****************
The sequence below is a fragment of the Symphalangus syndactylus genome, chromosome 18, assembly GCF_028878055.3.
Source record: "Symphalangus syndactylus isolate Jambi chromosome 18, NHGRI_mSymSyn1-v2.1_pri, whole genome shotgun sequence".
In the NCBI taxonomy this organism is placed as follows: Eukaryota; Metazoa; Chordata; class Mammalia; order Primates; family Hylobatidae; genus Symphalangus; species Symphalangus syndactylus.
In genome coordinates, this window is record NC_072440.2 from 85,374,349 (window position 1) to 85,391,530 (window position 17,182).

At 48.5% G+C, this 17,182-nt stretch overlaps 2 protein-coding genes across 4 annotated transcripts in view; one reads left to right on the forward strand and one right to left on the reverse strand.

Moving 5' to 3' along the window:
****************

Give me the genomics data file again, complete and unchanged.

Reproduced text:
The sequence below is a fragment of the Symphalangus syndactylus genome, chromosome 18, assembly GCF_028878055.3.
Source record: "Symphalangus syndactylus isolate Jambi chromosome 18, NHGRI_mSymSyn1-v2.1_pri, whole genome shotgun sequence".
In the NCBI taxonomy this organism is placed as follows: Eukaryota; Metazoa; Chordata; class Mammalia; order Primates; family Hylobatidae; genus Symphalangus; species Symphalangus syndactylus.
In genome coordinates, this window is record NC_072440.2 from 85,374,349 (window position 1) to 85,391,530 (window position 17,182).

At 48.5% G+C, this 17,182-nt stretch overlaps 2 protein-coding genes across 4 annotated transcripts in view; one reads left to right on the forward strand and one right to left on the reverse strand.

Moving 5' to 3' along the window: